- 20/05/2020 4:16 PM
- 19/02/2020 9:32 AM
- 19/10/2020 1:29 PM
PHNOM PENH--Chhoeun Channy was 11 years old when his family moved to the jungle 60 kilometers or so from Battambang City in 1999.
“The government gave us land to make a farm there,” he said. “It was not easy because it really was in the jungle with dangerous animals and so on.”
Even though settling there proved difficult—they were more than 90-minute walk from the market, school or any medical facility—Channy grew a profound love for nature in this remote setting.
He also learned to value human life. Today, this is reflected in his artworks as can be seen in his exhibition at the Gallery of hotel Sofitel Phnom Penh Phokeethra in Phnom Penh.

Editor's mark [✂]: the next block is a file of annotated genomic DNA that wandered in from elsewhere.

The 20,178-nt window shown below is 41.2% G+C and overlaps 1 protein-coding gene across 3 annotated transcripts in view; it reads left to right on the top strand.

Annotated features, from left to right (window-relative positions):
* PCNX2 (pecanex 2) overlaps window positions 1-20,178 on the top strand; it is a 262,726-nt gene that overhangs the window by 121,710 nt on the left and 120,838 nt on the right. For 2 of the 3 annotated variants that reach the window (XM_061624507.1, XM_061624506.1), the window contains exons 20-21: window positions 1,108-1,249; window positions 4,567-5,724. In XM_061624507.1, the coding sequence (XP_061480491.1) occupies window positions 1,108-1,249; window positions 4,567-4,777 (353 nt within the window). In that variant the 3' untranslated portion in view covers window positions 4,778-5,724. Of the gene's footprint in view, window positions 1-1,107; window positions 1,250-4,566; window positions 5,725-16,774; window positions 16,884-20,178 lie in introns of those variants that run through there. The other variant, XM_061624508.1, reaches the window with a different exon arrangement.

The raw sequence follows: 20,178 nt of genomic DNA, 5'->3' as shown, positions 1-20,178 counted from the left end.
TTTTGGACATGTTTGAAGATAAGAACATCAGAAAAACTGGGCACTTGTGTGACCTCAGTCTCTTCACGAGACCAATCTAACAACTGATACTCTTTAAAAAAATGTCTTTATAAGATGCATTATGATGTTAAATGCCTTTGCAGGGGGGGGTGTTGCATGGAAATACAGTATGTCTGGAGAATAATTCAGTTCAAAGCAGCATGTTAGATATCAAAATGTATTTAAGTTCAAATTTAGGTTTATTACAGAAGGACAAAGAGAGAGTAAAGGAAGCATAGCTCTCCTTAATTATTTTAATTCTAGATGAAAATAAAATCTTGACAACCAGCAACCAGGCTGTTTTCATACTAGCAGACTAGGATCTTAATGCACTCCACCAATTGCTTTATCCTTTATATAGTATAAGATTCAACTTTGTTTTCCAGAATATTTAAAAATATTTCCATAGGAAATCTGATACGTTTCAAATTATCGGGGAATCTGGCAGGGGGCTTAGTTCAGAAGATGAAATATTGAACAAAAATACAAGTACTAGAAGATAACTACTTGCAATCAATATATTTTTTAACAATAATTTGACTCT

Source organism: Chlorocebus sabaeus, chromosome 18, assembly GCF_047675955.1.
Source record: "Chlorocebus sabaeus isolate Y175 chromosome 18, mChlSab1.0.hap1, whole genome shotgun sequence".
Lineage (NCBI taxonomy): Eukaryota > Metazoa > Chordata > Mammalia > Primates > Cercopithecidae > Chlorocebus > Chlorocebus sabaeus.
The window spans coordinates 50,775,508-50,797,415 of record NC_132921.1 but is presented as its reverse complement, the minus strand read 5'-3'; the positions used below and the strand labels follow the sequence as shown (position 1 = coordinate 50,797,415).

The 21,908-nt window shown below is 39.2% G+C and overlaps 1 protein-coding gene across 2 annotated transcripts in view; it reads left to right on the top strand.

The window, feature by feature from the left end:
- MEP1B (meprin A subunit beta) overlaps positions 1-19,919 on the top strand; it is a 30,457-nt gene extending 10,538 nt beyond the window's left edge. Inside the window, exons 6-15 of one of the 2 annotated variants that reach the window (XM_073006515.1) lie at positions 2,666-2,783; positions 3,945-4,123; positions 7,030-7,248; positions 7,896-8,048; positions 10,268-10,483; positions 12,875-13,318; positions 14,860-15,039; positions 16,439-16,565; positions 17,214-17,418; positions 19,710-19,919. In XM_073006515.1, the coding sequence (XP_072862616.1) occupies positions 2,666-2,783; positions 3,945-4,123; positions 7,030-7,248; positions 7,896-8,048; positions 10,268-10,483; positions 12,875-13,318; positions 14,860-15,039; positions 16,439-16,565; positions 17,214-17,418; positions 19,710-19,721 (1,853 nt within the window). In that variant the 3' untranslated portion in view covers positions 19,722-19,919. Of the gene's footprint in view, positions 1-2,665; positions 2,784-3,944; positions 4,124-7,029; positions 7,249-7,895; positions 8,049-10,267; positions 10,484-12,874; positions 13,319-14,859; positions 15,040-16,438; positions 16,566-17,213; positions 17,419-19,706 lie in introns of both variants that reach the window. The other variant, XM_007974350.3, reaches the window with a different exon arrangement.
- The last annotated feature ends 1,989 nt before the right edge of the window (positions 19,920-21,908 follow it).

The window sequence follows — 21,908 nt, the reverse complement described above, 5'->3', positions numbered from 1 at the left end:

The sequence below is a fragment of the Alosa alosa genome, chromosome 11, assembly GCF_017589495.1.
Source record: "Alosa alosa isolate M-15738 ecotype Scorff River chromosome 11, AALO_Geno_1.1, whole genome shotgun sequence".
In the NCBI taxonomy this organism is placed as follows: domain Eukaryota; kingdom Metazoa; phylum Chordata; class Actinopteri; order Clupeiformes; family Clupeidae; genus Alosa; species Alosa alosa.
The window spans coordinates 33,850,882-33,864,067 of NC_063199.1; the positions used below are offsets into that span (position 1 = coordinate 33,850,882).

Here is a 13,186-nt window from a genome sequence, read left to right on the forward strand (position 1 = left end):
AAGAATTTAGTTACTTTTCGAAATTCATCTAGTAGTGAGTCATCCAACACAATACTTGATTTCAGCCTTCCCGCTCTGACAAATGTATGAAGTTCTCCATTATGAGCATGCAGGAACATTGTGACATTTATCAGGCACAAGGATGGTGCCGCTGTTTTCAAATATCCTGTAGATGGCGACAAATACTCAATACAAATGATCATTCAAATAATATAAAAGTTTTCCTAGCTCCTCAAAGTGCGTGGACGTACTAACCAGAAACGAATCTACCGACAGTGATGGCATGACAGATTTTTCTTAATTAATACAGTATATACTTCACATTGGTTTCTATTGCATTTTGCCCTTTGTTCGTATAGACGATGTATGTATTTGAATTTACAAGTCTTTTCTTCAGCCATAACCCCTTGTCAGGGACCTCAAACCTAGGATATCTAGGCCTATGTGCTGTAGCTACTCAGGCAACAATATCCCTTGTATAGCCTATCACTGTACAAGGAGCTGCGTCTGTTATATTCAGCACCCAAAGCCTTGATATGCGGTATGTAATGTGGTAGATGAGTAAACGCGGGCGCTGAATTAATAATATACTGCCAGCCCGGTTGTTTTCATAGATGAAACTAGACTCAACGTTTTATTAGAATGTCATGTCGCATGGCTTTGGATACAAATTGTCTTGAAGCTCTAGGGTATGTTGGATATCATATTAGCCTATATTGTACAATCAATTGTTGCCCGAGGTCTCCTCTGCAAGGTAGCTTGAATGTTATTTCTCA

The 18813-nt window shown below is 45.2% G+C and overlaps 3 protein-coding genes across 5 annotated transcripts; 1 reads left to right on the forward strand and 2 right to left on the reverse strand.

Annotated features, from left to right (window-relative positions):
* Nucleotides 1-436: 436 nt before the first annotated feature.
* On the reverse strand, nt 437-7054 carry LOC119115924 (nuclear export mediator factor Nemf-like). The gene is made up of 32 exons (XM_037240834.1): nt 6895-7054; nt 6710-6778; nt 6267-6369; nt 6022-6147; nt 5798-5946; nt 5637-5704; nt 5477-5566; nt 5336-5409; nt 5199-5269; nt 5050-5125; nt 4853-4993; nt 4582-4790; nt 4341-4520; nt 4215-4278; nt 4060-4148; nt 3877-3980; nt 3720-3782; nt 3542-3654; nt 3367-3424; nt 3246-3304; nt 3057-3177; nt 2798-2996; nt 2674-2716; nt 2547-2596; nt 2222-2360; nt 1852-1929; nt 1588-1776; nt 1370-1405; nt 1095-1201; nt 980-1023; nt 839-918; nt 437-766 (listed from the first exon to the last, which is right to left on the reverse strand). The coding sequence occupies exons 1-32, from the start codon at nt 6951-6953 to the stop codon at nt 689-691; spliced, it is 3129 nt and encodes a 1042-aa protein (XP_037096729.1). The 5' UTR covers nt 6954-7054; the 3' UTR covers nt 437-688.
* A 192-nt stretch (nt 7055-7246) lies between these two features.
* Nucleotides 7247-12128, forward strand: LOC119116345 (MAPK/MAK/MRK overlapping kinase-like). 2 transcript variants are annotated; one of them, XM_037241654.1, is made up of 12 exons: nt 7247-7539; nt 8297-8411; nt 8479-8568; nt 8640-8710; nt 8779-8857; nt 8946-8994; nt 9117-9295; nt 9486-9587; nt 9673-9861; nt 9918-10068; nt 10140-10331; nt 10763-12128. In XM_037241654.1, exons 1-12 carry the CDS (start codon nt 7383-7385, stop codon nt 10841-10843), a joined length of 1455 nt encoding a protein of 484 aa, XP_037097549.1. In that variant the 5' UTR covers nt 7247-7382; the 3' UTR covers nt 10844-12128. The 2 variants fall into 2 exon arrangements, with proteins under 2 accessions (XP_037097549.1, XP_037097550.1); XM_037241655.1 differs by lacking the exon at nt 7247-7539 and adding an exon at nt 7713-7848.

Artist Chhoeun Channy with his work “Household Smoke Bluethroat.” (Photo: Sofitel Phnom Penh Phokeethra)
Paintings with powerful messages
Entitled “Out of Control,” the exhibition features birds shown in their sumptuous colors and natural settings that, in too many cases, have turned hazardous for them due to human carelessness.
In his work “Red Line – Peacock,” magnificent birds appear in pale blues, green and fuchsia with trees and a peaceful river in the background. The female peacock, however, is dripping brown residue and decomposing thread she probably collected from garbage thrown in the water or on the bank.
Artwork by Chhoeun Channy entitled “Red Line Peacock.” (Photo: Sofitel Phnom Penh Phokeethra)
In “Deception - Plain Prinia,” small green and white birds share what should be food but is a beer can pull-tab as they appear against a background of leaves in tones of green.